I twisted the jar in my palm, staring but not seeing. There was so much to be done, but being left with no resources, I felt stuck. Much like my little firefly companion.
“Mistshadow guide me on my path.” I muttered the prayer into the cold, staring back down the path I had come. Any day, they could overtake me. Horses are impossible to outpace, troublesome beasts.
And so, I would be spending the night on a wooded hill overlooking the road. Likely it would be another sleepless night, but I had to know if they would get to the next city before I did. It would make things a lot harder.
Nearby, trees rustled.
I dove to the side, tossing the jar to the ground and scooping up my mace and shield. I addressed the intruder, ready to tackle anything that might bear ill will.
The terrified mouse scurried away.
Well, one foe conquered, I suppose. I put my weapons down and exhaled.
“This whole thing has really got me worked up.”
The sun had already set, but I hadn’t realized how dark it was until then. I would have to make do without a fire, lest I receive unwanted attention. I promised my empty stomach and cold bones I would make a fire as soon as the sun returned.
I caught movement coming down the road. Fast. There were two, and they had to be mounted. I took a tentative step behind a tree, but kept a close eye as they approached. If they stayed on the road, they wouldn’t reach fifty feet of me, but I had to be silent as the wind through a field.
“We should have caught up to him hours ago,” one said as they neared. Their horses were in a steady canter, sacrificing speed for a more acute survey. I hid behind the tree completely and held my breath, hoping nothing was within line of sight for my pursuers.
“Fact is we haven’t. What do you suggest? We go back and look for him?” another barked. They were close now.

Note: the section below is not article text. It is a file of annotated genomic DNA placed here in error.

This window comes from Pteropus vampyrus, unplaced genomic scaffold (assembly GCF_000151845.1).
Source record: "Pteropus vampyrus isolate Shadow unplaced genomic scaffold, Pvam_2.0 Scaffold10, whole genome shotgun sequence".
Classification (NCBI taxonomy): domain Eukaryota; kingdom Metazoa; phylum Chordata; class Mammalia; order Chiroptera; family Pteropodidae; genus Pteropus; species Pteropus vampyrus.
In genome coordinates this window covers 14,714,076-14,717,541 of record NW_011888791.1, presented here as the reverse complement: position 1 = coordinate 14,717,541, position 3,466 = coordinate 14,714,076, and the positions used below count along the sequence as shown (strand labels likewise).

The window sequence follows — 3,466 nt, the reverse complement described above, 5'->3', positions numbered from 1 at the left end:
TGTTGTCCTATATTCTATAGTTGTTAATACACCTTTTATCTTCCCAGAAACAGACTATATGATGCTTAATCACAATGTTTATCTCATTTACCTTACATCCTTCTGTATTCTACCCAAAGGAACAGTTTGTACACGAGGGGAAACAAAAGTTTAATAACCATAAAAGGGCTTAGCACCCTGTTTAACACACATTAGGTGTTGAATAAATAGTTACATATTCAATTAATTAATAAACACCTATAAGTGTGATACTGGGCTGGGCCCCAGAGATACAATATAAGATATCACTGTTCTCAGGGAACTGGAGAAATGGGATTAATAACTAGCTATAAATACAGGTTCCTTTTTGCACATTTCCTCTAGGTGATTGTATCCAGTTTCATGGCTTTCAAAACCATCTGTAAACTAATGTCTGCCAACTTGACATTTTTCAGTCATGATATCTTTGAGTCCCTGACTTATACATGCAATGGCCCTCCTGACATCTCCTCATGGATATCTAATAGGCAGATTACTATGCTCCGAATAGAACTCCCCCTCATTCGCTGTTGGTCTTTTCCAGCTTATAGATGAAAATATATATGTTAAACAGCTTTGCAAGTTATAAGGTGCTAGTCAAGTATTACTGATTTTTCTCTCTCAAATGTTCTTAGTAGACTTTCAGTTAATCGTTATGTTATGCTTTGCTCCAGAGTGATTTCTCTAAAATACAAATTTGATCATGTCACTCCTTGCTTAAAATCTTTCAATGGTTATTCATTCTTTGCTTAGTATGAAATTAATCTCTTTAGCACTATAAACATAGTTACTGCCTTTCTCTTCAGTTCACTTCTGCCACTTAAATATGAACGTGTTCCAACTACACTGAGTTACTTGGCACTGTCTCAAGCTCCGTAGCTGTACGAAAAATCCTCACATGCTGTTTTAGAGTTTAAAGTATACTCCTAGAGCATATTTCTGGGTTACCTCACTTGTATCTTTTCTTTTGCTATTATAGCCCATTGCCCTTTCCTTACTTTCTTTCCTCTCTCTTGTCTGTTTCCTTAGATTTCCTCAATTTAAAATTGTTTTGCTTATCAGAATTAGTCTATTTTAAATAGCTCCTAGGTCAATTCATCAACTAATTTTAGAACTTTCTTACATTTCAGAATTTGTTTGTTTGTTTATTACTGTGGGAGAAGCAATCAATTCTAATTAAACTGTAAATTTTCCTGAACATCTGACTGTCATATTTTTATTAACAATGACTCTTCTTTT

“Well, what if he left the main road to hide somewhere? If we already passed him we could be at this for weeks!”
“But if we turn back now and he’s still ahead, we’ll never find him.”
“Wait, shut up.” Oh sweet Lady of the Mists, no.
There was a grunt and a dull thud of boots. Just my luck.
“Come on, Sallus. You’re wasting time.”
“Be quiet, will you?”
I had to do something. Fast. With as quiet a whisper as I could manage, I used Thaumaturgy.
The ground trembled. The tremors were harmless, but the leaves rustled, and the earthquake spooked the horses.
“Damn it, Sallus, your horse!”
“Curses,” the close one muttered before rushing back down the hill.
“No more wasting time on foot. Let’s head to the next village.”
“Maybe you’re right.”
“Tell you what. We get to the next village, we ask around, and tell them to keep an eye out for a suspicious priest. If we don’t find him there, we’ll turn back and search the nearby area.”
As the sound of hooves carried the voices away, I let out a sigh of relief. Not safe just yet, but I earned some breathing room. Returning to my stuff and grabbing some flint to light a fire, I couldn’t help but smile as my gaze found the firefly jar.
I looked up at the sky. “Thank you, Mistshadow.”
(This is something of an immediate backstory for my character in a new Dungeons & Dragons campaign. You might see more of him in the future, depending on how things go.)